In the following month, members of the campaign met with senior management from the Entertainer toy store. This retailer had been criticised for having some of the most blatant gender segregating signage, with their stores being divided in half with huge pink ‘Girls’ and blue ‘Boys’ signs (often accompanied with a photograph of girl or a boy on the sign), and in some outlets this gender divide was further emphasised on the floor, with pink/blue carpet reinforcing the separation. The campaign received many pictures from supporters highlighting the ridiculousness of dividing the toys by gender; for example, in some Entertainer stores, all games, puzzles, science toys, costumes (including princess dresses), musical instruments and bath toys were under large ‘Boys’ signs, while all Teletubbies toys, arts and crafts items including crayons and modelling clay, and soft toys were under ‘Girls’ signs. (Some examples of the old signage can be see in the photos here). The senior management was very receptive to the campaigners’ and supporters' feedback. They agreed to get rid of the gendered signs, and are introducing new signs in their stores, with categories such as ‘Arts and Crafts’, ‘Construction Toys’, ‘Games and Puzzles’, and ‘Imagine and Play’, sometimes accompanied with photos depicting a boy and girl together.

Let Toy Be Toys’ successes have continued throughout the rest of 2013, with other major retailers such Toys R Us, and most recently, Debenhams, agreeing to phase out the gendered signs from their stores and replace with signs based on age or theme. The campaign also won the Progressive Preschool Marketing Award 2013 for their impact on sexism in the toy industry.

In addition to publicising and calling for change in problematic stores, Let Toys Be Toys also wants to promote shops and online retailers who are selling toys, books and sports equipment in a gender inclusive way. The campaign launched its ‘Toymark’ scheme in October, which awards retailers displaying good practice and labelling items by age or theme with the Toymark badge, and promotes these retailers on the Let Toys Be Toys website and on social media. So far, only a handful of retailers have achieved Toymark status and received this award, including Letterbox Library for their fantastic selection of inclusive books for children (see here for their news for the upcoming The Little Rebels Children's Book Award for Radical Fiction).

So what is next for the campaign?  The group has received feedback from retailers that, even when they take down the gendered signs and arrange toys by type, they will still appear to have displayed their toys in a gendered way, and that the problem is down to manufacturers packaging. In other words, a retailer can stock toys by ‘theme’, and place all of the dolls together, and all of the vehicles together; but if those toys are packaged respectively in wholly pink and blue packaging, it will look like a gendered display. Let Toys Be Toys plans to start approaching manufacturers to discuss the possibility of using wide range of different colours for toys packaging, so as not to put off children who have internalised that 'pink is for girls, blue is for boys.'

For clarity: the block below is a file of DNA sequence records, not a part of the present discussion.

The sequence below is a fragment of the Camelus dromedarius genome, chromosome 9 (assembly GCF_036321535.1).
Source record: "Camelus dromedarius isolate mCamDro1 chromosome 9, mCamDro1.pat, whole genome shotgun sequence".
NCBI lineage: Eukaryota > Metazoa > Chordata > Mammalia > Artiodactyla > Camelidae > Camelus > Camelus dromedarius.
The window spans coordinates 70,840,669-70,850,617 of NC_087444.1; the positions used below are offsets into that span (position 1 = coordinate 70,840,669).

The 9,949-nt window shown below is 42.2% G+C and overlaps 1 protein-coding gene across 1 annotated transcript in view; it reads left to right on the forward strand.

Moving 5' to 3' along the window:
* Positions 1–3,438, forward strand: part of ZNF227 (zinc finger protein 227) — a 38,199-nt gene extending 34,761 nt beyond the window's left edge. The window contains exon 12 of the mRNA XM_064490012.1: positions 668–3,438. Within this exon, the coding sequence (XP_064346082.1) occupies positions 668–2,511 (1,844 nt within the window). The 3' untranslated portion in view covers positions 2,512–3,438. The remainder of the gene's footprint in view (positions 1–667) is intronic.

The campaign relies on help from its large numbers of supporters, and there are many ways to get involved. You can become a 'mystery shopper' by taking pictures of sexist toys displays and tweeting them both to the @LetToysBeToys and the retailer's twitter addresses. This often brings rapid results (using the #NotBuyingIt hashtag often produces a quick response as well). Similarly, posting pictures of displays or toys to the Let Toys Be Toys Facebook page (http://tinyurl.com/ltbt-facebook) is a good way both to publicise the issue and generate more in-depth conversation about it. For those who wish to remain anonymous or do not use social media, you can email pictures or general concerns to the campaigners at lettoysbetoys@gmail.com.

Let Toys Be Toys receives no funding apart from donations from our supporters,  and is run by volunteers in their spare time. Contributions are gratefully received - no amount too small!  If you would like to help by giving a small donation, say the price of a cup of coffee, please see our Donate page for more details: http://www.lettoysbetoys.org.uk/donate/

Finally, if you are interested in getting involved as a volunteer, please email us at lettoysbetoys@gmail.com.


Campaigners against gender stereotyping in childhood:
Tessa with street-art portrait of Mary W., N E London 2013

2 comments:

  1. The Let Toys Be Toys campaign is launching a new petition for World Book Day, asking publishers to stop labelling activity books or story collections as for boys or for girls: http://www.lettoysbetoys.org.uk/time-to-let-books-be-books/.
    See press release here: http://www.lettoysbetoys.org.uk/press-release-let-toys-be-toys-campaign-asks-publishers-to-let-books-be-books/#more-2253

    ReplyDelete
  2. A new article by Tessa about the campaign can be found at:
    http://www.inclusivenetworks.co.uk/features/let-toys-toys/

    ReplyDelete